The state agency’s investigation found that 18 of the maid service’s employees were paid for only eight hours while working 10-hour days.
Additionally, the company’s workers were denied meal and rest periods, the state agency’s investigation found.
“We applaud the worker who came forward to report these violations,” Labor Commissioner Julie Su said in a statement.
During the three-year investigation, which ended in July 2013, Sunflowers Maid Service fired three workers for cooperating with investigators, according to Su.
When it became clear that the workers were fired in retaliation, the state agency immediately ordered Sunflowers to give the workers their jobs back and pay them $6,200 in lost wages.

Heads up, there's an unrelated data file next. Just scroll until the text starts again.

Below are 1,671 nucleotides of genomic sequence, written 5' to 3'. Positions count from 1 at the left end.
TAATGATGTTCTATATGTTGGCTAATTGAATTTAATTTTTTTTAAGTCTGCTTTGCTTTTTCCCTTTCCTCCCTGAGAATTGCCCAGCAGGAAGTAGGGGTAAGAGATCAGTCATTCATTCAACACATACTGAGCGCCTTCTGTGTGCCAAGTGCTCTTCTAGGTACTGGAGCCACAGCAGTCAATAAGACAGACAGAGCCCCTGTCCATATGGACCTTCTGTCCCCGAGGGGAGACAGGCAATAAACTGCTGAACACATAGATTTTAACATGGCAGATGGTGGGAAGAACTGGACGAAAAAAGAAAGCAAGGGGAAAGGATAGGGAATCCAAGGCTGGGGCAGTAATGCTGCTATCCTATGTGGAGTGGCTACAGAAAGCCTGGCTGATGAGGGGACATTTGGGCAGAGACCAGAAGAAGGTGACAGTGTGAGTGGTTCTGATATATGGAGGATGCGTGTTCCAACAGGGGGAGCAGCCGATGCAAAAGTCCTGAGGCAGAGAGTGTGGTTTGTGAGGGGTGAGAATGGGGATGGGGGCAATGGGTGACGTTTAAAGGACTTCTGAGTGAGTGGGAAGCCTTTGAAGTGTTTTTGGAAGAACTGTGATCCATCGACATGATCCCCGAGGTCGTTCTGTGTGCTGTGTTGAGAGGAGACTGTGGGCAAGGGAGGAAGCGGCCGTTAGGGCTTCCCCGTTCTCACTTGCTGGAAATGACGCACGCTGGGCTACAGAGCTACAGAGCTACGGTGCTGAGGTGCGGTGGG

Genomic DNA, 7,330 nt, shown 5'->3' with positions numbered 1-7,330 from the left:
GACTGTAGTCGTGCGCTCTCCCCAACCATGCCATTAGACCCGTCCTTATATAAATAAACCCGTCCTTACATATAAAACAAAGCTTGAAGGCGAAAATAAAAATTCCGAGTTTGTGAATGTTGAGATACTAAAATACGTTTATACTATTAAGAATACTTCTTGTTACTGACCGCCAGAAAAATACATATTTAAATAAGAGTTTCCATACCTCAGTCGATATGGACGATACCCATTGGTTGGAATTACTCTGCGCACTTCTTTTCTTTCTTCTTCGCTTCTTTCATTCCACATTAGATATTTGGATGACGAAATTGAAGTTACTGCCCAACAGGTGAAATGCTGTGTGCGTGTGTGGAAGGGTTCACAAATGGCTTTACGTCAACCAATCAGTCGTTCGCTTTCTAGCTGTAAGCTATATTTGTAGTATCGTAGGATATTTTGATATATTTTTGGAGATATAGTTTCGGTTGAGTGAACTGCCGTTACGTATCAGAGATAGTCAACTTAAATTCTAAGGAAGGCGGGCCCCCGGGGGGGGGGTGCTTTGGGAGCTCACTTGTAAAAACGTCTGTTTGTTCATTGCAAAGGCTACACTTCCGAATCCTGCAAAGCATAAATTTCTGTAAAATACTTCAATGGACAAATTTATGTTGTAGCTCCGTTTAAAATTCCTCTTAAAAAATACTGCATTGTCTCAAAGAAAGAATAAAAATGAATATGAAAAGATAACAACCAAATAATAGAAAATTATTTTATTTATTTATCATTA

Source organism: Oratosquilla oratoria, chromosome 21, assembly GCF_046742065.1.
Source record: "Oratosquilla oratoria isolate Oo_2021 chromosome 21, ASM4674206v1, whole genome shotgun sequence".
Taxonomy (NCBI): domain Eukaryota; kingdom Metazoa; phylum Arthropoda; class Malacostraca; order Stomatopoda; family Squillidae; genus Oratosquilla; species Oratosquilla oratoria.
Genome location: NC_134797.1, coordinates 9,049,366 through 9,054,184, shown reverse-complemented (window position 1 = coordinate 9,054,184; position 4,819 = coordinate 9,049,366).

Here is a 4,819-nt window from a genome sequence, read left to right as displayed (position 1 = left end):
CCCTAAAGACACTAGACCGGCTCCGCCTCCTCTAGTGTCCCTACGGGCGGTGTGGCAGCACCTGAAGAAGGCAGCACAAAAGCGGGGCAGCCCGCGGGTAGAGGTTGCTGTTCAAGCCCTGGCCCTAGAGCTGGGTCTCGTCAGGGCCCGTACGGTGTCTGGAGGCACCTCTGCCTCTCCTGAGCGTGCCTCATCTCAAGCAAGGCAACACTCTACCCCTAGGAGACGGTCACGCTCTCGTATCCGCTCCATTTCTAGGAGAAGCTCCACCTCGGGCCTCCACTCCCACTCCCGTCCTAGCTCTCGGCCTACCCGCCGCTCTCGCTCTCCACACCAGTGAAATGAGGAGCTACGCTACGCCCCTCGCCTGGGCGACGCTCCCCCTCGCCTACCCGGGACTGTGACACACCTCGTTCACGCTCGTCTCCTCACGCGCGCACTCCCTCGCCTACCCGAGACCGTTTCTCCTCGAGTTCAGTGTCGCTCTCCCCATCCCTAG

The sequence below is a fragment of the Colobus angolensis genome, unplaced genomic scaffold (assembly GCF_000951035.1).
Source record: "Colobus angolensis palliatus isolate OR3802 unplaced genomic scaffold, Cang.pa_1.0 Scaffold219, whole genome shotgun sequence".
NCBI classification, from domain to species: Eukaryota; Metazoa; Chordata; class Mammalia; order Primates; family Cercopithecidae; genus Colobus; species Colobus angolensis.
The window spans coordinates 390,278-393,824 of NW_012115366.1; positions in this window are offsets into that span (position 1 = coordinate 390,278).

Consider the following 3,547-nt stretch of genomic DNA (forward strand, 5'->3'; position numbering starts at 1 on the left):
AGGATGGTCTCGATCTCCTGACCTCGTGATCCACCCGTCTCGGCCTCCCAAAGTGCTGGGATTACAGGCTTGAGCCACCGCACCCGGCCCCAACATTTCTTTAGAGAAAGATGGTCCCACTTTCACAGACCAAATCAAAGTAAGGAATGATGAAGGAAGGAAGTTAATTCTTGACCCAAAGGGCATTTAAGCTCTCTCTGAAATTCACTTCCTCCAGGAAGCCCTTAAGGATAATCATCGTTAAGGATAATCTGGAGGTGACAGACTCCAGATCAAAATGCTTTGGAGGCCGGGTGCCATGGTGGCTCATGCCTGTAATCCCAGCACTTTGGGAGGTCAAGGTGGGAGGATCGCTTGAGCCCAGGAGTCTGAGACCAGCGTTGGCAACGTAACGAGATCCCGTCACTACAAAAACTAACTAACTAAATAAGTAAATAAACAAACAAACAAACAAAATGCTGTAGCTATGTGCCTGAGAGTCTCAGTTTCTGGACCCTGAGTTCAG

In addition, the company was required to post a notice to employees admitting the retaliatory firings and agreeing to make up the lost wages, according to the labor standards division.
“Our swift response to the retaliation demonstrates our commitment to protecting workers who speak out and cooperate in order for us to conduct a meaningful inspection,” Su said. “The retaliation investigations were completed within a month of the terminations.”
The owners of Sunflowers Maid Service, Daniel Chopoff and Ana Garcia, were ordered to pay $208,107 in wage violations, $69,172 in rest period premiums, $28,634 in meal period premiums and $89,030 in unpaid overtime. They must also pay $61,200 in additional civil penalties, according to the state agency.
Sunflowers Maid Service declined to comment Monday on the fines or investigation.